1960 • 174 minutes • 2.35:1 • Italy
Spine: #733 Editions: DVD, Blu-Ray
The biggest hit from the most popular Italian filmmaker of all time, La dolce vita rocketed Federico Fellini to international mainstream success—ironically, by offering a damning critique of the culture of stardom.
1934 • 105 minutes • 1.33:1 • United States
Spine: #736 Editions: DVD, Blu-Ray
It Happened One Night is among the most gracefully constructed and edited films of the early sound era, packed with clever situations and gags that have entered the Hollywood comedy pantheon.
563 minutes • 1.33:1 • United States
Spine: #737 Editions: DVD, Blu-Ray
Seemingly off-the-cuff yet poetically constructed, these films are humane, sometimes wry, always engaging tributes to music, food, and all sorts of regionally specific delights.
1982 • 116 minutes • 2.40:1 • United States
Spine: #738 Editions: DVD, Blu-Ray
This multilayered comedy from Sydney Pollack follows the elaborate deception of a down-on-his-luck New York actor who poses as a woman to get a soap opera gig.
1995 • 119 minutes • 1.85:1 • United States
Spine: #739 Editions: DVD, Blu-Ray
This revelatory drama was named the best film of the 1990s in a Village Voice poll of more than fifty critics.
Rainer Werner Fassbinder
1972 • 125 minutes • 1.37:1 • West Germany
Spine: #740 Editions: DVD, Blu-Ray, Hulu Plus, iTunes
One of the first and best-loved films of this period in his career is The Bitter Tears of Petra von Kant, which balances a realistic depiction of tormented romance with staging that remains true to the director’s roots in experimental theater.
2007 • 80 minutes • 1.33:1 • Canada
Spine: #741 Editions: DVD, Blu-Ray
A work of memory and imagination, the film burrows into what the filmmaker calls “the heart of the heart” of the continent, conjuring a city as delightful as it is fearsome, populated by sleepwalkers and hockey aficionados.
1942 • 88 minutes • 1.37:1 • United States
Spine: #742 Editions: DVD, Blu-Ray
A mix of the witty and the utterly absurd, The Palm Beach Story is a high watermark of Sturges’s brand of physical comedy and verbal repartee, featuring sparkling performances.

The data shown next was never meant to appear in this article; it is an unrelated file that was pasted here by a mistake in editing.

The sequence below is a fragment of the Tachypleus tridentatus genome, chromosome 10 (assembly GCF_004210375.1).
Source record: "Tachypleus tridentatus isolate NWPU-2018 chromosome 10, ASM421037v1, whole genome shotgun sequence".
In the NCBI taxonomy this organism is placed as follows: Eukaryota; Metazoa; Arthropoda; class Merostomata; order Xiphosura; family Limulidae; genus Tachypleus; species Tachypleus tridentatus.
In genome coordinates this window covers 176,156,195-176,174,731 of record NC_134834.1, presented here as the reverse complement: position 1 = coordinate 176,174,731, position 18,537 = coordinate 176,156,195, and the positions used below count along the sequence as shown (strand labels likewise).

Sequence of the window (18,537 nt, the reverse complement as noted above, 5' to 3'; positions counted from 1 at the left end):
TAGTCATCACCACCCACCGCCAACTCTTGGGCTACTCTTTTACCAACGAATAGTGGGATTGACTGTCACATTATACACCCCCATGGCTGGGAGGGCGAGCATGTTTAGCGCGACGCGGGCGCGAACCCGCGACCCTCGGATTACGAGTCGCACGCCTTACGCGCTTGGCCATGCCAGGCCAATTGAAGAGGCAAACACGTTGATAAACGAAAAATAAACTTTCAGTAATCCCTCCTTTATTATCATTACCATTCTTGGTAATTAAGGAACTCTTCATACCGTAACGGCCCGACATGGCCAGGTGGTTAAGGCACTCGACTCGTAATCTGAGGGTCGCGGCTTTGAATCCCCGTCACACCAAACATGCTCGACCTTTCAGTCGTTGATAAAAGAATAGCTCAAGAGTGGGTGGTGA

2001 • 101 minutes • 1.85:1 • Argentina
Spine: #743 Editions: DVD, Blu-Ray, iTunes
With a radical take on narrative, disturbing yet beautiful cinematography, and a highly sophisticated use of on- and offscreen sound, Martel turns her tale of a decaying bourgeois family, whiling away the hours of one sweaty, sticky summer, into a cinematic marvel.
1980 • 88 minutes • 1.66:1 • France
Spine: #744 Editions: DVD, Blu-Ray
After a decade in the wilds of avant-garde and early video experimentation, Jean-Luc Godard returned to commercial cinema with this star-driven work of social commentary, while remaining defiantly intellectual and formally cutting-edge.
1973 • 110 minutes • 1.85:1 • United Kingdom
Spine: #745 Editions: DVD, Blu-Ray
A masterpiece from Nicolas Roeg, Don’t Look Now, adapted from a story by Daphne du Maurier, is a brilliantly disturbing tale of the supernatural.
1936 • 41 minutes • 1.37:1 • France
Spine: #746 Editions: DVD, Blu-Ray, Hulu Plus
This bittersweet film from Jean Renoir, based on a story by Guy de Maupassant, is a tenderly comic idyll about a city family’s picnic in the French countryside and the romancing of the mother and grown daughter by two local men.
1969 • 130 minutes • 2.35:1 • Italy
Spine: #747 Editions: DVD, Blu-Ray
Federico Fellini’s career achieved new levels of eccentricity and brilliance with this remarkable, controversial, extremely loose adaptation of Petronius’s classical Roman satire, written during the reign of Nero.